The Girl With the Dragon Tattoo, A Lump Of Coal In The Box Office’s Stocking

Box office receipts for the highly anticipated U.S. adaptation of The Girl With the Dragon Tattoo came in, revealing the film to be an unquestionable disappointment following its opening weekend.

The Girl With the Dragon Tattoo was stacked against some impressive competition. Tom Cruise’s Mission Impossible: Ghost Protocol was the clear winner, surprising pretty much no one. The fourth entry in the popular action franchise, helmed by super villain-esque geek favorite J.J. Abrams since the last installment, pulled in $26.5 million over the weekend. Robert Downey Jr./Jude Law Victorian bromance flick Sherlock Holmes: A Game of Shadows clocked in second, with $17.8 million. But what of Dragon Tattoo? $13 million.


According to Jeff Bock of Exhibitor Relations,

“A debut of $13 million over the holiday season is equivalent to a lump of coal, especially for a film that brings along this much fanfare.”

He’s right. All the ingredients were there. Stieg Larsson’s best-selling, albeit posthumously-published source material. Trent Reznor and Karen O’s “Immigrant Song” cover. A previous Swedish film adaptation that grossed $104 million worldwide. David Fincher. Rooney Mara. Daniel Craig.

So why?

Probably because it’s not what audiences want this time of year. The Girl With the Dragon Tattoo offers an intellectual exercise in lieu of adventure. It offers post-modern morality in lieu of traditional holiday values. Instead of humor and tidings of joy, we’re treated to graphic depictions of rape and violence against women.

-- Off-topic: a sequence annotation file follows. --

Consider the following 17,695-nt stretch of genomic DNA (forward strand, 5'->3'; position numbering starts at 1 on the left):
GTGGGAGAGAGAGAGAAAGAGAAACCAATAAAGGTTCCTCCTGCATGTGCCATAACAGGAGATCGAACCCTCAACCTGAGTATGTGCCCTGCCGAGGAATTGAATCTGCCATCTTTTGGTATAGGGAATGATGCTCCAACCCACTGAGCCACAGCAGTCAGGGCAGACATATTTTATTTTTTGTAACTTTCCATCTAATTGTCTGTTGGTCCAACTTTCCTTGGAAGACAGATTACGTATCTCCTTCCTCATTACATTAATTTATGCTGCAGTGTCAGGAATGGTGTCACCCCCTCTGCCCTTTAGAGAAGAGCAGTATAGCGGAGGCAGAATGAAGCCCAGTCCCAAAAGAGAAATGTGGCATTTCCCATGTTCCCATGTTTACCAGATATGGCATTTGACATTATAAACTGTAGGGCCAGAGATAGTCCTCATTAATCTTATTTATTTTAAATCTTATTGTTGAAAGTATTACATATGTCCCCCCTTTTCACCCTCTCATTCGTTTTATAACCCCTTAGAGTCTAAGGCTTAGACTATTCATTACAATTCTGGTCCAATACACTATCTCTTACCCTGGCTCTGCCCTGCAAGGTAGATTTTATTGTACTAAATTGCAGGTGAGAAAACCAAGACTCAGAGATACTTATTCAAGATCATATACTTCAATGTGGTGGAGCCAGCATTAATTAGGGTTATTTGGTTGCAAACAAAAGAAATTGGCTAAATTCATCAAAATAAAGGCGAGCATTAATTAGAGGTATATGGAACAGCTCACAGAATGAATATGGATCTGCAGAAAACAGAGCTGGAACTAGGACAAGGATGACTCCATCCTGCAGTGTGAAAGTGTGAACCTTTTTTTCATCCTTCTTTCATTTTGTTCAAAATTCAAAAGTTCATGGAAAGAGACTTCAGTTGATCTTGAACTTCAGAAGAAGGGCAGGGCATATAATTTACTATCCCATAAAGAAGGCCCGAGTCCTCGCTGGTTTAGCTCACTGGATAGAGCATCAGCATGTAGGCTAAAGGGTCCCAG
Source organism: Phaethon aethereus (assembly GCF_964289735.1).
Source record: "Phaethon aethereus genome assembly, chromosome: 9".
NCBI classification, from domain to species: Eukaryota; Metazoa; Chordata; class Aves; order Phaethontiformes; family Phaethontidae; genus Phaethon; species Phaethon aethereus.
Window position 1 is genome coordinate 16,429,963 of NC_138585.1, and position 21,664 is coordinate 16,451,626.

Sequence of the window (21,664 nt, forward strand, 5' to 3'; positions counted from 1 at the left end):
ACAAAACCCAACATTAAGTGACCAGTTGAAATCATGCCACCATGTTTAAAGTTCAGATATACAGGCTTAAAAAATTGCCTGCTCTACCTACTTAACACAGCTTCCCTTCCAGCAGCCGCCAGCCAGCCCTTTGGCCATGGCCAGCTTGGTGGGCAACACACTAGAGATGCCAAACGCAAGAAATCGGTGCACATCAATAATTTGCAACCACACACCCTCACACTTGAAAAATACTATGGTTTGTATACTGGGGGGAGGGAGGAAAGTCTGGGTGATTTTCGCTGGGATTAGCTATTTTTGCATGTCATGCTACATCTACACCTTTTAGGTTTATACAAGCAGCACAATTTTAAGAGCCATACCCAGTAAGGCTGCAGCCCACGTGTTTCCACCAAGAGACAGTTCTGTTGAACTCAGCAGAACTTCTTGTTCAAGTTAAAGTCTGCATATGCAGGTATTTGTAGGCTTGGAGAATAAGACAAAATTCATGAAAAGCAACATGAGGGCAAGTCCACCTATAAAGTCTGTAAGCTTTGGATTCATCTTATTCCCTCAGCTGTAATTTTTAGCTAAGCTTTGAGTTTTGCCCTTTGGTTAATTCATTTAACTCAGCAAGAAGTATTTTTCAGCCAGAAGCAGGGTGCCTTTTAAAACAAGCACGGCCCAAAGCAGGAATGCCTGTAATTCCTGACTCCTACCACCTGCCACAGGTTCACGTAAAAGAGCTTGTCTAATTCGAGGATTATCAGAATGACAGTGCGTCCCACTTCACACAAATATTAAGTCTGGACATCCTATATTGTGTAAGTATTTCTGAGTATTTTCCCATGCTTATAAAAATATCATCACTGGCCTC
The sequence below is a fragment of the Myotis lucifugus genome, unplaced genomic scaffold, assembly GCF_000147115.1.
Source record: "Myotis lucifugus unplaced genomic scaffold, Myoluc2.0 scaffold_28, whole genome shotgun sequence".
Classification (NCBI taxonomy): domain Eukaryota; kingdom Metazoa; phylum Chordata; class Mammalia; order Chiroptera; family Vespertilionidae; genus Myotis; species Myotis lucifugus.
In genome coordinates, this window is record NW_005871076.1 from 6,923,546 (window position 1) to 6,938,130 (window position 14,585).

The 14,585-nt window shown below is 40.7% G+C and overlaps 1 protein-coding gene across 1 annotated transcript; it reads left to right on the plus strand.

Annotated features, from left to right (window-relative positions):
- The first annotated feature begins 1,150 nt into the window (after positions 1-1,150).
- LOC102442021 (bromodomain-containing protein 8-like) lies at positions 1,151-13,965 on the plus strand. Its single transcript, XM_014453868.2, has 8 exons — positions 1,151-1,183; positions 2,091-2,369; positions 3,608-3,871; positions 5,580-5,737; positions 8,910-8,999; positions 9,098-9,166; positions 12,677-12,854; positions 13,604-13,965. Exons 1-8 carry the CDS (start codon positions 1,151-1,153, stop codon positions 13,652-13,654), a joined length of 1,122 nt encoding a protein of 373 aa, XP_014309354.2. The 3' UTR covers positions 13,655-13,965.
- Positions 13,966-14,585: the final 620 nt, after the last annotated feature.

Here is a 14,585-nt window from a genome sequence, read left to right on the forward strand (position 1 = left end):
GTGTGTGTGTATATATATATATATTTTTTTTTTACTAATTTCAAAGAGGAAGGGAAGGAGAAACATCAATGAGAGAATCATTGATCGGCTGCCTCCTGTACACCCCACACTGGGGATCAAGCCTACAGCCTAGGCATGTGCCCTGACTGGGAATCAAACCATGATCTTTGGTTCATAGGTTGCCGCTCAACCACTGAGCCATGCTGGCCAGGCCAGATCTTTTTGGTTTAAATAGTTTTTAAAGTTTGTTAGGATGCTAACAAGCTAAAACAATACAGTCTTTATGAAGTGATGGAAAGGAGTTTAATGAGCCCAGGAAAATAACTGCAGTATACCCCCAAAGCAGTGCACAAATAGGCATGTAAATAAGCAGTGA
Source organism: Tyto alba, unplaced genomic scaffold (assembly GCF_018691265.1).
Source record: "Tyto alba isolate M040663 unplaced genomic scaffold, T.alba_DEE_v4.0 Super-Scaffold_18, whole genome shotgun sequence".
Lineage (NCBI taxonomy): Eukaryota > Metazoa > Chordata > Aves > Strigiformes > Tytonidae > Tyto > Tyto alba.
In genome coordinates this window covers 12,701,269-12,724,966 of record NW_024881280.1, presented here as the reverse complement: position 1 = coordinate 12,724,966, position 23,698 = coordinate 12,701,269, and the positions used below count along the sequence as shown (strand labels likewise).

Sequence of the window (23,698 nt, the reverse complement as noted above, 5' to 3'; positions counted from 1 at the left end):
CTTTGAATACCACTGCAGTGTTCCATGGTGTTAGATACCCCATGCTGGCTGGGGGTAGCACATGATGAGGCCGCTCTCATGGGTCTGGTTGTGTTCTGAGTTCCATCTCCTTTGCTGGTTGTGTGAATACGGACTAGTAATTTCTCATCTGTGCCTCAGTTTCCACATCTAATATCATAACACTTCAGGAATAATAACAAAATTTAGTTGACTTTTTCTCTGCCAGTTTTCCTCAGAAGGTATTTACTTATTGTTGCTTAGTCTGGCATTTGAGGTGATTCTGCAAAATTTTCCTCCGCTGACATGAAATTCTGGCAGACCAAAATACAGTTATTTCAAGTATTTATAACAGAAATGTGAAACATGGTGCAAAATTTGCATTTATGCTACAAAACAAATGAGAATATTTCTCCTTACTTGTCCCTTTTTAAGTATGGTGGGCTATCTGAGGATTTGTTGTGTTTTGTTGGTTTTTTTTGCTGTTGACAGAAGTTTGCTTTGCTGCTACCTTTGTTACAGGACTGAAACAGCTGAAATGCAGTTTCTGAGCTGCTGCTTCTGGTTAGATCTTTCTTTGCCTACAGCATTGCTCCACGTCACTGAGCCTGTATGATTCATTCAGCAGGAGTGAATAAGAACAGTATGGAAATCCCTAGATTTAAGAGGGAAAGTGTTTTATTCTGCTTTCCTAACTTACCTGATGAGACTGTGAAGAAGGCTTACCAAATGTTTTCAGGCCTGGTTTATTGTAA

Back to Bock:

“The subject matter is very disturbing and ultimately dour, and as we saw earlier this fall with Drive, those films don’t often connect with moviegoers, especially over the holiday season.”

I saw the film yesterday. The performances by Craig and Mara especially were stunning and magnetic. The cinematography, the mood, the aesthetic, (hell, the opening credit sequence) were beautiful and haunting, even when the film crossed into the macabre (and believe me, for any time of year, some scenes were overly-graphic). It is an excellent adaptation. It’s just the wrong time for it.

But Fincher has bounced back from worse. No one questions his credibility as a director or a visionary. Critics were taken with Zodiac, even if audiences weren’t. A little film no one has ever heard of called Fight Club sits on the throne of the cult-status kingdom.

Dragon Tattoo has the critics behind it too. It’s cult in the making.

And who knows? Maybe word-of-mouth will save it at the last minute. We all saw what it did for the mediocre opening of Titanic.

Seen it? What did you think?

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